For too many people in business, prospecting for clients is like fishing with only a string and a pole. They know if they throw something out there, they'll draw attention. What they don't understand is that you must first be at the right fishing hole. And, second, that you have to use bait that the fish you're trying to catch like.
Let's address the right fishing hole first. Answer this question: Who is your ideal client? You should be able to list at least five criteria of your ideal client without even blinking an eye.
The answers might be something like this:
- Between the ages of 25 and 35
- Living within five miles of my retail location
- Has school-aged children
- Drives at least 30 miles per week
If you can't list at least five characteristics of the people who you need to reach, your business isn't going very far very fast. To get your answer quickly, consider your top three existing clients. What do they have in common? The answer to that question will get you started.
Then, start picturing your clients. Are they grandmas? Businesspeople? Teenagers? Start thinking about them as categories of clients. You just might have a service that teens enjoy, but who invests the money in it? Grandma, mom and dad. So you'll need more than one marketing strategy to make sales, won't you?
Next, you need to know how to reach these people.
If you sell to soccer moms, where will you find them besides soccer fields? Your list might look like this: grocery stores, gas stations, quick-stop stores, car washes, sporting goods stores. You can advertise on the bulletin board at the local car wash or grocery store--preferably ones that are close to soccer or baseball fields. Even better, sponsor a local kids' team. The parents feel obligated to use the services of those who help pay for uniforms, equipment, programs and the various fees involved in children's sports.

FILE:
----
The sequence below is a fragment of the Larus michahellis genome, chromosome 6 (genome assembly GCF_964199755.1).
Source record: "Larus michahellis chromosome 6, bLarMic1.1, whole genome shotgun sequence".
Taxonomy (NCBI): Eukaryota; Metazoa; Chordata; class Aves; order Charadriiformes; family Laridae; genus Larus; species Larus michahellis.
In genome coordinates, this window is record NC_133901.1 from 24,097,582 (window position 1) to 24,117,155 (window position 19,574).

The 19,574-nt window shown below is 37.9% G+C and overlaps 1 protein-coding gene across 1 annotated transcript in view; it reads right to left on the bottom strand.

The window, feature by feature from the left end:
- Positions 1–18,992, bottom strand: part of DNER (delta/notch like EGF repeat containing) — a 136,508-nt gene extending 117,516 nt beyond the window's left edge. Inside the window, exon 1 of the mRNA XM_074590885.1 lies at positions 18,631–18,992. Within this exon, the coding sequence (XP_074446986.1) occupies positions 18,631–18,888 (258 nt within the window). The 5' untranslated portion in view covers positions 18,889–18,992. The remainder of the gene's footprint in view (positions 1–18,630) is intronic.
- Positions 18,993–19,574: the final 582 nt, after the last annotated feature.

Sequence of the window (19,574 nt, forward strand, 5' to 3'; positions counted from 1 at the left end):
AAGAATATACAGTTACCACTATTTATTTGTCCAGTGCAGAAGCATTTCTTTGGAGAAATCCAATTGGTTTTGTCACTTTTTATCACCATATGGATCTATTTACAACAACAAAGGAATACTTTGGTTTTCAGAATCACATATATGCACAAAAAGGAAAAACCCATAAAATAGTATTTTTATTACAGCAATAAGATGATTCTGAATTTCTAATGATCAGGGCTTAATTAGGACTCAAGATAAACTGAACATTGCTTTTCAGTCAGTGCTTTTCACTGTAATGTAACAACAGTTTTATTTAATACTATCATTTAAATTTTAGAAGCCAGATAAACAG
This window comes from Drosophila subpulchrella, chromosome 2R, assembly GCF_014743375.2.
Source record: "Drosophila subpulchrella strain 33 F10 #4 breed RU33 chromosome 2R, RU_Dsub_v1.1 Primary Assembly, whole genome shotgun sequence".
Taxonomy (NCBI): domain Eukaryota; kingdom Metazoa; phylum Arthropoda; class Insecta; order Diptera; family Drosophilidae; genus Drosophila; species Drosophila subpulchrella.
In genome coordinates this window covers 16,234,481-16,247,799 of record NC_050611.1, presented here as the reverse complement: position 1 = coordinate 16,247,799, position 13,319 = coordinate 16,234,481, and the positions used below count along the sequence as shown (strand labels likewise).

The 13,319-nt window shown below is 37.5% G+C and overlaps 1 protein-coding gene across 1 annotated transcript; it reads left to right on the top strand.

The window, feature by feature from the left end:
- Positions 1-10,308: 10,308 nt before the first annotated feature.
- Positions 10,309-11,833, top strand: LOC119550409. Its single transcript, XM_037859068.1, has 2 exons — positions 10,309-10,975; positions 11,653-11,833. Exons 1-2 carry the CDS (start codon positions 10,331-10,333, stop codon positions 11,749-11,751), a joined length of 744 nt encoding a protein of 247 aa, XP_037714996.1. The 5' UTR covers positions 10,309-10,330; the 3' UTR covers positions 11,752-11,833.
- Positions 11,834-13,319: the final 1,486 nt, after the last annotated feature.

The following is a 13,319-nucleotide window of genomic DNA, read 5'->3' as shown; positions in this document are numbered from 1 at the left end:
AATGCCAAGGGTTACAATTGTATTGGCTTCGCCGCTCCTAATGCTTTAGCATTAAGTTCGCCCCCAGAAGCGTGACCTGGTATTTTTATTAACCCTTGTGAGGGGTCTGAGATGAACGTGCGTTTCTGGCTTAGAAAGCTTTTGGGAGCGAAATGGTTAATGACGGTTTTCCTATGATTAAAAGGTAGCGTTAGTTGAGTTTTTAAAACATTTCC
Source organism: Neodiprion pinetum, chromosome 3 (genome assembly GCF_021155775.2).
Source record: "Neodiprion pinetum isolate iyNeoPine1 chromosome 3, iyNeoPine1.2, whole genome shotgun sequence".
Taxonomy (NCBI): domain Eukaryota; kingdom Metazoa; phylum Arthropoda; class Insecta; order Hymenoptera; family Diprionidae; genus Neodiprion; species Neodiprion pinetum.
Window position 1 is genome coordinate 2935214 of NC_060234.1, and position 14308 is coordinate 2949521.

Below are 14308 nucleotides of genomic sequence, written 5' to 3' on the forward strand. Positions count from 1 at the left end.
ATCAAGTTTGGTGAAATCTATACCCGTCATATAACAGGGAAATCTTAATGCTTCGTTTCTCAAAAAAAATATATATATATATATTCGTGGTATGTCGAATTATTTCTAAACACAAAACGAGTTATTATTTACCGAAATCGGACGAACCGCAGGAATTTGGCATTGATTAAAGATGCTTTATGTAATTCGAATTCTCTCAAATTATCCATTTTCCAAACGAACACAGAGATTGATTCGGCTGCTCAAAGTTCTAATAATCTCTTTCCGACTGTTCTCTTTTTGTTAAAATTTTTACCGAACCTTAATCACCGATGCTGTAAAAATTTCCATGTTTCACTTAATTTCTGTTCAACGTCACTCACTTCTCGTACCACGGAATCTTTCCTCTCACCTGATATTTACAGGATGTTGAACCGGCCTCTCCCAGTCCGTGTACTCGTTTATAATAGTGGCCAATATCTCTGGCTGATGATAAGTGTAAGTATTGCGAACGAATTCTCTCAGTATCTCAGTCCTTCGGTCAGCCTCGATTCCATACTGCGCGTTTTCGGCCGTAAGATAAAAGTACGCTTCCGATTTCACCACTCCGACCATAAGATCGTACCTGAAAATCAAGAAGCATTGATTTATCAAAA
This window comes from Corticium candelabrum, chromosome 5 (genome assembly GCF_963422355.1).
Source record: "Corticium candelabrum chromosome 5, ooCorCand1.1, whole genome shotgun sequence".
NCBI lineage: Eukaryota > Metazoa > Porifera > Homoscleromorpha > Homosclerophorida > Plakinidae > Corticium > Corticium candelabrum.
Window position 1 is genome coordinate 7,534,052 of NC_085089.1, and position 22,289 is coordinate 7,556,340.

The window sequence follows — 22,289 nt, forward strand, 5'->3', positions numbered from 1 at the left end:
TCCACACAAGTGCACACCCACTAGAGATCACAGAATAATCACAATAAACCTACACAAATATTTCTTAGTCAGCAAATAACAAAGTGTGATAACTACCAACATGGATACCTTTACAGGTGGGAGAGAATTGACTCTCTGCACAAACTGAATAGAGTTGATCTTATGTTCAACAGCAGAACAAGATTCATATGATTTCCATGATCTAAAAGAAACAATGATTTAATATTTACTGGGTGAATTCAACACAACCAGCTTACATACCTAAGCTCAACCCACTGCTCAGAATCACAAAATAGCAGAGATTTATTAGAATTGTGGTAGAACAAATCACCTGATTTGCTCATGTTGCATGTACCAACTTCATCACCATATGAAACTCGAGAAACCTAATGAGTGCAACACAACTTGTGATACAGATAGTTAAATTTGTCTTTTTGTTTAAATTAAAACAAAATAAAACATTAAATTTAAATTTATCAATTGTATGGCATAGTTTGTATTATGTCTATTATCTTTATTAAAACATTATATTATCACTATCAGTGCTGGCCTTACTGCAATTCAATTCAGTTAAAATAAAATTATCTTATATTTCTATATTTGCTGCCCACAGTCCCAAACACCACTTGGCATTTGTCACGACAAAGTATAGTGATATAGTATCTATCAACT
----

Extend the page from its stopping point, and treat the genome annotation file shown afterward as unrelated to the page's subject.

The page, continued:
If you sell to those who earn very high incomes, where will they be found? Country clubs? The marina? Nice restaurants? Where should you advertise? Where they'll be found, of course. Okay, it might not be feasible to advertise at the country club, but you can certainly advertise in publications that'll be found there. Advertise where the other companies of your caliber advertise. Check to see if you can invest in the mailing list of everyone who docks a boat at the local marina. Mailing lists are often available if you ask at the right place.
No matter who your future product purchasers are, you can get the names of new ones from existing clients. All you need to do is ask. Don't ask if they know anyone, ask: "What other parents of the soccer players might have a need for new tires?" "Who do you most enjoy playing golf with at the country club, Mr. Stevens?"
Or, even better, offer existing clients special discounts or bonuses for sending in new clients. I'm sure you've heard or seen advertising where existing clients are offered a 10% discount or free car wash for sending in three new clients. They're given coupons with codes on them to hand out to others. You don't have to go crazy with this costing you money. You might offer a free $5 Starbucks gift card or a coupon worth a discount on the service of a neighboring business. Chances are that the neighboring business will reciprocate on your behalf. The key to bonuses is offering something good enough that the client will think is worth their while to find others to send your way, even if it's just in a passing conversation.
Once you wrap your mind around the information covered here, you'll know where to find the best fishing holes and what bait to use!
Tom Hopkins is world-renowned as "the builder of sales champions." For the past 30 years, he's provided superior sales training through his company, Tom Hopkins International.